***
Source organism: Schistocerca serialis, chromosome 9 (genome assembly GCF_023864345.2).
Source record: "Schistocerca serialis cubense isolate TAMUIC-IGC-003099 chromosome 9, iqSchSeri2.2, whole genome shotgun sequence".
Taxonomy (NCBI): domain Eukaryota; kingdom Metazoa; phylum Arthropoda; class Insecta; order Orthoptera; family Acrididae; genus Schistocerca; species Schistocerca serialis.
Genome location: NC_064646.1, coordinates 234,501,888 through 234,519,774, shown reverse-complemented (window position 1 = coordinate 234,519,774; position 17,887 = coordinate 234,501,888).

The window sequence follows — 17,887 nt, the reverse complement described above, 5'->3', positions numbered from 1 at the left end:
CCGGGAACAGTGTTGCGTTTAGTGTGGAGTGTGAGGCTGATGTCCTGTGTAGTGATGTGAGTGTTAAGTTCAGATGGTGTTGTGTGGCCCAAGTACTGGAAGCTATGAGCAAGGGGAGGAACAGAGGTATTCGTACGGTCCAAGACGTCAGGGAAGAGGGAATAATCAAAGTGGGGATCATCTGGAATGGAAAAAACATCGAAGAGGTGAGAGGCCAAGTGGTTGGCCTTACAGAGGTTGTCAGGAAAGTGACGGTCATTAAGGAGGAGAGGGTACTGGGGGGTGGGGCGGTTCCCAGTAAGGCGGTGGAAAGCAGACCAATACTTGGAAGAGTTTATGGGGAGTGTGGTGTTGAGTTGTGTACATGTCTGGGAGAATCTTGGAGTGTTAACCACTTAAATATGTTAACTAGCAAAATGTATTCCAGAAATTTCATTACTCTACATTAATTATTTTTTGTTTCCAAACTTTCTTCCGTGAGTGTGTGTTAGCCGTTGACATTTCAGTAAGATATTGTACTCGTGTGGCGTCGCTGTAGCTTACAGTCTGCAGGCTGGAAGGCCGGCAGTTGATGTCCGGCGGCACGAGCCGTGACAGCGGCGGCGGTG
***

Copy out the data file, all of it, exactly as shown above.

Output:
Source organism: Schistocerca serialis, chromosome 9 (genome assembly GCF_023864345.2).
Source record: "Schistocerca serialis cubense isolate TAMUIC-IGC-003099 chromosome 9, iqSchSeri2.2, whole genome shotgun sequence".
Taxonomy (NCBI): domain Eukaryota; kingdom Metazoa; phylum Arthropoda; class Insecta; order Orthoptera; family Acrididae; genus Schistocerca; species Schistocerca serialis.
Genome location: NC_064646.1, coordinates 234,501,888 through 234,519,774, shown reverse-complemented (window position 1 = coordinate 234,519,774; position 17,887 = coordinate 234,501,888).

The window sequence follows — 17,887 nt, the reverse complement described above, 5'->3', positions numbered from 1 at the left end:
CCGGGAACAGTGTTGCGTTTAGTGTGGAGTGTGAGGCTGATGTCCTGTGTAGTGATGTGAGTGTTAAGTTCAGATGGTGTTGTGTGGCCCAAGTACTGGAAGCTATGAGCAAGGGGAGGAACAGAGGTATTCGTACGGTCCAAGACGTCAGGGAAGAGGGAATAATCAAAGTGGGGATCATCTGGAATGGAAAAAACATCGAAGAGGTGAGAGGCCAAGTGGTTGGCCTTACAGAGGTTGTCAGGAAAGTGACGGTCATTAAGGAGGAGAGGGTACTGGGGGGTGGGGCGGTTCCCAGTAAGGCGGTGGAAAGCAGACCAATACTTGGAAGAGTTTATGGGGAGTGTGGTGTTGAGTTGTGTACATGTCTGGGAGAATCTTGGAGTGTTAACCACTTAAATATGTTAACTAGCAAAATGTATTCCAGAAATTTCATTACTCTACATTAATTATTTTTTGTTTCCAAACTTTCTTCCGTGAGTGTGTGTTAGCCGTTGACATTTCAGTAAGATATTGTACTCGTGTGGCGTCGCTGTAGCTTACAGTCTGCAGGCTGGAAGGCCGGCAGTTGATGTCCGGCGGCACGAGCCGTGACAGCGGCGGCGGTG